3 simulation trends from WinterSim 2019
SIMUL8 Product Developer, Stephen Foggo, shares his takeaways from this year’s Winter Simulation Conference which took place last week in Maryland.
I’ve just returned from my very first trip to WinterSim conference. It was a fantastic opportunity to meet so many of our users in person and finally put some names to faces, as well as meeting people new to the world of simulation!
Over the course of the conference, I managed to find time to sneak away from the busy SIMUL8 stand and listen to some of the talks. As a developer, I was especially looking forward to attending the AI/machine learning sessions which has huge potential benefits for simulation. It was exciting to see people using simulation as a data generator to help train their machine learning models. This data can be used to train the simulation model which should in turn improve predictions. I think this is an inspiring way the two techniques can work together. Another way the techniques can be used in conjunction is through using machine learning to process input data. This processed data can then be used to feed to simulation. For example, some of our users have used this approach to add or update a routing rule to make it more reflective of reality. Understanding a complex system can be a challenge but machine learning can really enhance the conceptual modeling of your simulation project.
Another exciting topic is ‘hybrid modeling’, where more than one modeling discipline is used in the same simulation model. The classic example is to use two different simulation techniques, such as discrete event simulation and agent-based modeling. I’ve regularly combined both these techniques in simulation projects I’ve worked on, especially when looking at patients within the healthcare setting. Discrete event simulation can be used to model the patient flow, while agent-based simulation models the health status and how that changes over time.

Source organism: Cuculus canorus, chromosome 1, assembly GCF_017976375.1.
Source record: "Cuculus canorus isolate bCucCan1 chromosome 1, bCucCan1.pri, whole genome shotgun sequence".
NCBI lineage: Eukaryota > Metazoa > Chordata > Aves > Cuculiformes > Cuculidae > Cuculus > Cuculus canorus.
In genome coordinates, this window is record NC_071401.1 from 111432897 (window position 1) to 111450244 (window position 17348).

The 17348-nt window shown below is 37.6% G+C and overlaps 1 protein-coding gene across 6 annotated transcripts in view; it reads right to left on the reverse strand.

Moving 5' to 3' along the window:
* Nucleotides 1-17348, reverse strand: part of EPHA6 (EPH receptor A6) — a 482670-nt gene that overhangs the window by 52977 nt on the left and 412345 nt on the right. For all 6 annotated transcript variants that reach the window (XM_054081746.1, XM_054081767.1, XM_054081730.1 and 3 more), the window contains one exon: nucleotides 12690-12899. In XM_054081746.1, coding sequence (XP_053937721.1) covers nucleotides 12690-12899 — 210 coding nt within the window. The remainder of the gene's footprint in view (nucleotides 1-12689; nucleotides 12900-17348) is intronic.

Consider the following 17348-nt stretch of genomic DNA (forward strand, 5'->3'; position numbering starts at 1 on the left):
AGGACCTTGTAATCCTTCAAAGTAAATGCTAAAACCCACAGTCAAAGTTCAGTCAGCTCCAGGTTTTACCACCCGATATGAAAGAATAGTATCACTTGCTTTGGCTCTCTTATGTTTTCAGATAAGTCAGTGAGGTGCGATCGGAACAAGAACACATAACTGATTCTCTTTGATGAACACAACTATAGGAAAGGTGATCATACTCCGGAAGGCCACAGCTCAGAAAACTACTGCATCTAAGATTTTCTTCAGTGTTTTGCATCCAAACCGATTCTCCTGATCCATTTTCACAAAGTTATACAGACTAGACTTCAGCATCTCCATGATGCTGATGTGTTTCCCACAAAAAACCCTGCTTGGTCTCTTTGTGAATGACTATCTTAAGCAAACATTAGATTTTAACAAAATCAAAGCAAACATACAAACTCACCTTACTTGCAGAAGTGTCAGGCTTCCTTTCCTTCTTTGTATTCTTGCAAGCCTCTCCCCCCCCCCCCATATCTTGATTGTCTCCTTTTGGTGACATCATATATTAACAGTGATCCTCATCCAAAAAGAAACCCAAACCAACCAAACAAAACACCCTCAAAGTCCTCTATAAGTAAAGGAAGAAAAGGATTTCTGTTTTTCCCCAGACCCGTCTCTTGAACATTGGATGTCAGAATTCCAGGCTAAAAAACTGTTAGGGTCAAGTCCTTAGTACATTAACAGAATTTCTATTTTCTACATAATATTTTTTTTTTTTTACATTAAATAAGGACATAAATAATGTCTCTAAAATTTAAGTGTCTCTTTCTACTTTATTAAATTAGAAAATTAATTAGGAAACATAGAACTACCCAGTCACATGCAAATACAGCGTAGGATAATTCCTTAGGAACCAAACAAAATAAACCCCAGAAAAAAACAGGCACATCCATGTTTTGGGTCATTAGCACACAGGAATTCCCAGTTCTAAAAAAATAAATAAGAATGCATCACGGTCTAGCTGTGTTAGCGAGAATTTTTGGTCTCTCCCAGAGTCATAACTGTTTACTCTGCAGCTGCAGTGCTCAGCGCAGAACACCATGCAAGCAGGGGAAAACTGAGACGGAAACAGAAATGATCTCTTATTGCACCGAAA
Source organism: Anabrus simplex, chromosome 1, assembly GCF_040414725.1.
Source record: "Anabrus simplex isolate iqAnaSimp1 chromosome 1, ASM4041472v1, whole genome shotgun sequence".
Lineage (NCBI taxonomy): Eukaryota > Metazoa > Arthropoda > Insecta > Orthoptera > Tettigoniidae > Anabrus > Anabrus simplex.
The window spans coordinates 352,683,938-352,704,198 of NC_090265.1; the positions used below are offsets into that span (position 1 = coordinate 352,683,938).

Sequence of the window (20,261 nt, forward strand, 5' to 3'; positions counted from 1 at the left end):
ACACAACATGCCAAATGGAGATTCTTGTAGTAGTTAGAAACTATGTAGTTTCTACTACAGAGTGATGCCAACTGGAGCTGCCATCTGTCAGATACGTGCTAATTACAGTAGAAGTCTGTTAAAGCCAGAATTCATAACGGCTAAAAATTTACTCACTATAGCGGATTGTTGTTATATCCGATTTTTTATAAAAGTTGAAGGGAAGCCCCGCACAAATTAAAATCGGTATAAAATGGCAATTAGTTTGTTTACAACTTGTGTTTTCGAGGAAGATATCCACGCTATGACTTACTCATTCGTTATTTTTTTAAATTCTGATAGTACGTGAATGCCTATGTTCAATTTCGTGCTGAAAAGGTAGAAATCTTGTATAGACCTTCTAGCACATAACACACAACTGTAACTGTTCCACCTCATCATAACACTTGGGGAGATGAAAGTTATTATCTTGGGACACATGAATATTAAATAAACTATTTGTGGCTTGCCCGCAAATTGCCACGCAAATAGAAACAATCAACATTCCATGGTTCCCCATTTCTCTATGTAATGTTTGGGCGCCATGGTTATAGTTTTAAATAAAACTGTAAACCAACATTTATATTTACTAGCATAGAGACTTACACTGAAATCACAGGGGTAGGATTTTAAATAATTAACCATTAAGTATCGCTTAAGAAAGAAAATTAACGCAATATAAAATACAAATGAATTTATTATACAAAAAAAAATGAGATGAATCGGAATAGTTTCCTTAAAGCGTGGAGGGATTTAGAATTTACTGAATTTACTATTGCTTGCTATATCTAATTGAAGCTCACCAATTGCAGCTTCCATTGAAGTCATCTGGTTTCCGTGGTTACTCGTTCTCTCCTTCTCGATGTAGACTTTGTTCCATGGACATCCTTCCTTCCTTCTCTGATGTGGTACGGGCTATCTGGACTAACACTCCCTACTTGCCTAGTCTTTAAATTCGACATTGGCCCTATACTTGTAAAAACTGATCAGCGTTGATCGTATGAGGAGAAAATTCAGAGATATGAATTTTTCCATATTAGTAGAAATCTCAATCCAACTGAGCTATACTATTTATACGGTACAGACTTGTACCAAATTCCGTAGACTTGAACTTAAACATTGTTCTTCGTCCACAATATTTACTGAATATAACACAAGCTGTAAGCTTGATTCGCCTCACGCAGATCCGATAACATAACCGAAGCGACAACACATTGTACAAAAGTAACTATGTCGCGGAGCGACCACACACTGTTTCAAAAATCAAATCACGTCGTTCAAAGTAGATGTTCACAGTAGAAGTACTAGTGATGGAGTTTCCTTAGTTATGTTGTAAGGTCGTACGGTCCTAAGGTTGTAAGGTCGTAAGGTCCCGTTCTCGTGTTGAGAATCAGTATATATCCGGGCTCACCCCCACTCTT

However, I was surprised to see someone mention hybrid modeling as a combination of descriptive and prescriptive modeling. This is something I had never thought but definitely fits in the hybrid modeling category. Descriptive modeling is where we use data analysis to understand the current system. Prescriptive modeling is where you apply techniques to predict what is going to happen based on decisions being made. Simulation lends itself well to this approach to hybrid modeling. Each project I have worked on starts with a descriptive element to fully understand the system and find out the important characteristics of the system. After the simulation has been validated, scenarios are then run to see how the system will perform if a certain decision is made, which is the prescriptive piece. It was a really interesting topic and gave me a lot to think about!
Finally, real-time data analysis and digital twins is another popular topic that was discussed at the conference. In an IoT and smart factory world, we’re surrounded by data which has fueled continued interest in digital twins. There were many takes on what a digital twin actually is, but my interpretation is a model which can digitally represent a system in the past, to the current time and even how it will perform in the future. We know from digital twin projects we’ve worked on with our users that when a simulation tool is used to create a digital twin, the benefits of running scenarios and seeing how the system will perform going forward (or how the system would have played out had we decided something different) brings a whole new level to the depth of understanding to the process as a whole. Combining this with some of the machine learning techniques discussed earlier will also help with decision making from the simulation and give real insight into how things will play out in the future.
As you can probably tell, I left the conference with plenty of food for thought and the rest of the SIMUL8 team took away lots of interesting ideas for the year ahead.
Thank you again to everyone who took the time to pop by the SIMUL8 stand to chat with us and I hope to see you all again at a conference very soon!